Cooperation over Compliance

Cooperation vs ComplianceWhen you are in a position of authority, what is the best use of your time?  How do you get more leadership bang for the buck?

One of my leadership principles is to create a healthy organizational culture.  I think the best way to convey the message is to cultivate cooperation from people instead of enforcing compliance.

Compliance is reactive

I firmly believe that the management of any organization needs to document its rules and regulations; it’s formal expectations, if you will.  For a lot of practical reasons, these documents need to be in place.  The least reason will be as a reference, but it may be needed in a court case.

The problem with a rule book is that it is the tool a weak manager uses to catch people doing something wrong.  So, by default the rule is enforced after the rule is broken and damage has been incurred.

Now the leader’s time is focused on policing employees and dealing with the administrative headaches with enforcement, documentation, counselling, and punishment (if needed).

The deceptive problem with compliance is that it is, on the surface, easier.  The rules are laid out and in black and white.  Infractions will be punished!  The downside is that now every encounter will be confrontational.  The two parties will never engage in a meaningful communication because every conversation will escalate.

Cooperation is proactive

The benefits of proactive actions are hard to measure.  A person can measure the time they spend in correcting behaviors, but you can’t measure the time you saved by avoiding potential problems.  Riffing off of the old science saying that you can’t prove a negative, in this case “you can’t prove the positive”[1].  It can be analogous to wearing a seatbelt: we can’t predict in every instance that a seatbelt will prevent death or injury, but that is the best way to bet.

There is a time investment though.  As a good leader, you have to be in and among your people, engaging them and showing that you care.  You have to make that upfront investment in time to prevent problems.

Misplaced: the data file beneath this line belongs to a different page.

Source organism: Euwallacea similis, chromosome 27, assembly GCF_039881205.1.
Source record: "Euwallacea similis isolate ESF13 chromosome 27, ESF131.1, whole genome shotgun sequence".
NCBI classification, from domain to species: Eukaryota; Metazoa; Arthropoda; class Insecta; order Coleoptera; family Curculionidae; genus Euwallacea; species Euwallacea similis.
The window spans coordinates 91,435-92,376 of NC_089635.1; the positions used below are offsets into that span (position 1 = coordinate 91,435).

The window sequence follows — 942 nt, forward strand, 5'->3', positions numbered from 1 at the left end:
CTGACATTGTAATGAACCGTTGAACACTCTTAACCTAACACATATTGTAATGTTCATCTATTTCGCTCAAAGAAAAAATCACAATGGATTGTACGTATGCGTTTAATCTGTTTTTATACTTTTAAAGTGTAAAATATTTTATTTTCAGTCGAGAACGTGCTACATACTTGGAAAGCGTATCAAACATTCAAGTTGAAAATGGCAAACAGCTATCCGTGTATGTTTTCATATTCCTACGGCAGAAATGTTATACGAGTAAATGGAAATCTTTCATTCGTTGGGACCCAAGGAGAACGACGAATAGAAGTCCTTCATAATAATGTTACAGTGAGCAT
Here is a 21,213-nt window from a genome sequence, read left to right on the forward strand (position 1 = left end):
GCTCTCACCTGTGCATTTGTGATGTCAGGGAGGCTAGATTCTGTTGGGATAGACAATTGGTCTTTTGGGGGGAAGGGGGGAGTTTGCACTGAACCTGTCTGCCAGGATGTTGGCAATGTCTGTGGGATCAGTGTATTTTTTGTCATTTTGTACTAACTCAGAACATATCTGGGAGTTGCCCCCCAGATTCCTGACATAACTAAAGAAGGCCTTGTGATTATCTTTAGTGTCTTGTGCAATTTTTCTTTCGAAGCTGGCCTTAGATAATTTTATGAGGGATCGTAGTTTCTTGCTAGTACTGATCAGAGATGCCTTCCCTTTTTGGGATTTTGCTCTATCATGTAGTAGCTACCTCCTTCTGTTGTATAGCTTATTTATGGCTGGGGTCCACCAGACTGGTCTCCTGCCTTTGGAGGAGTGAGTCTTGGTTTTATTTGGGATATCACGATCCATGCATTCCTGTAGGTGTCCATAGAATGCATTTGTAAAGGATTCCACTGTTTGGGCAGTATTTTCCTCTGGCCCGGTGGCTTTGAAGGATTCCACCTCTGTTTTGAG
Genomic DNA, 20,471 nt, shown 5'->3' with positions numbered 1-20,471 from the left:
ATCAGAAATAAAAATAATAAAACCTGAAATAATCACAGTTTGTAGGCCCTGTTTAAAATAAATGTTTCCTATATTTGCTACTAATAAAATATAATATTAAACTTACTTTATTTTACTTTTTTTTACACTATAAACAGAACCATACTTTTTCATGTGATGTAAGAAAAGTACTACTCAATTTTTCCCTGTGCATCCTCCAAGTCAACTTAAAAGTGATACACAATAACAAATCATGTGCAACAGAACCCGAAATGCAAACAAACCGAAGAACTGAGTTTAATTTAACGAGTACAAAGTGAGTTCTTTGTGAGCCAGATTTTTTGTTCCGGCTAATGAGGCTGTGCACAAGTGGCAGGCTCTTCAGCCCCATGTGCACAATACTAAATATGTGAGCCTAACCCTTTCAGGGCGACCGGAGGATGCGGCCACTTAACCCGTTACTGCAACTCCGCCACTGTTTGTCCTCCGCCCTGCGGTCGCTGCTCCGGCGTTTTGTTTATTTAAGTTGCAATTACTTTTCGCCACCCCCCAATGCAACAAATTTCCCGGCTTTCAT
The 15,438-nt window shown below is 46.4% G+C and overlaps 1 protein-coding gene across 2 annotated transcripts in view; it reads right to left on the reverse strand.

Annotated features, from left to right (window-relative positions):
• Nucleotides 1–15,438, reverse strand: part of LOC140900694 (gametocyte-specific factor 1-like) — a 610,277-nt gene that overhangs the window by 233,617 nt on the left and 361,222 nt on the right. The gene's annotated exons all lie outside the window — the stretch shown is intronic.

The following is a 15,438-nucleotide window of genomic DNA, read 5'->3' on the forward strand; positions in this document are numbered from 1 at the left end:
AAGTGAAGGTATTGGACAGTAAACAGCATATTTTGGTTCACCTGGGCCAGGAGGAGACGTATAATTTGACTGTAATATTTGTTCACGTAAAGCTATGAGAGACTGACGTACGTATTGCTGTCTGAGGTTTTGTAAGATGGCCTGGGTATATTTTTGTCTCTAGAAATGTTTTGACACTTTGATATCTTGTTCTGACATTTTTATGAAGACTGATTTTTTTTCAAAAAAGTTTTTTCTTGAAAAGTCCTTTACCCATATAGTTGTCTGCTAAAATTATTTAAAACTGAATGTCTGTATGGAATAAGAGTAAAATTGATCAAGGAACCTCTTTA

Here’s how you should invest that time:

  • Communicate expectations verbally
  • Make the documentation available for reference
  • Make the expectations a part of social context of the organization
  • Catch people doing something right, mention it to them directly with or without a crowd[2]
  • Let peers informally correct peers, social pressure has a stronger influence (bullying is not acceptable)
  • Forgive the forgivable mistakes (but, review the mistakes, the impact, and the consequences)
  • The unforgivable mistakes are dispassionately and quickly resolved.

Cooperation is more complex, but has greater long-term benefits.  You need to lay down the foundation of open communication and trust.  Discussions are the default mode when even situations are negative.  If they are potentially confrontational, it will be exception to the experiences of both parties. A path of de-escalation is available since everyone has had the experience to discuss even difficult subjects without arguing.


Invest in your people, show that you trust them and treat them as adults.  Communicate your expectations and listen to their concerns.

Don’t be an enforcer.  As an enforcer, every encounter will be negative by definition of role.

For the last 20 years, I have started every corrective counselling session with the phrase “I did not hire you so you would fail”.   Their individual success in the workplace is my motivation.

Foster that atmosphere of cooperation as a part of your healthy organizational culture.  Enforcing compliance is a constant drain on the time and motivation of everyone.  Compliance can seem straight forward, but it gives you the least return on your time investment.


Kenneth Wrede



[1] I think you catch my meaning there.

[2] I stole this from “The One Minute Manager” by Blanchard and Johnson.




















Ken Wrede

Kenneth Wrede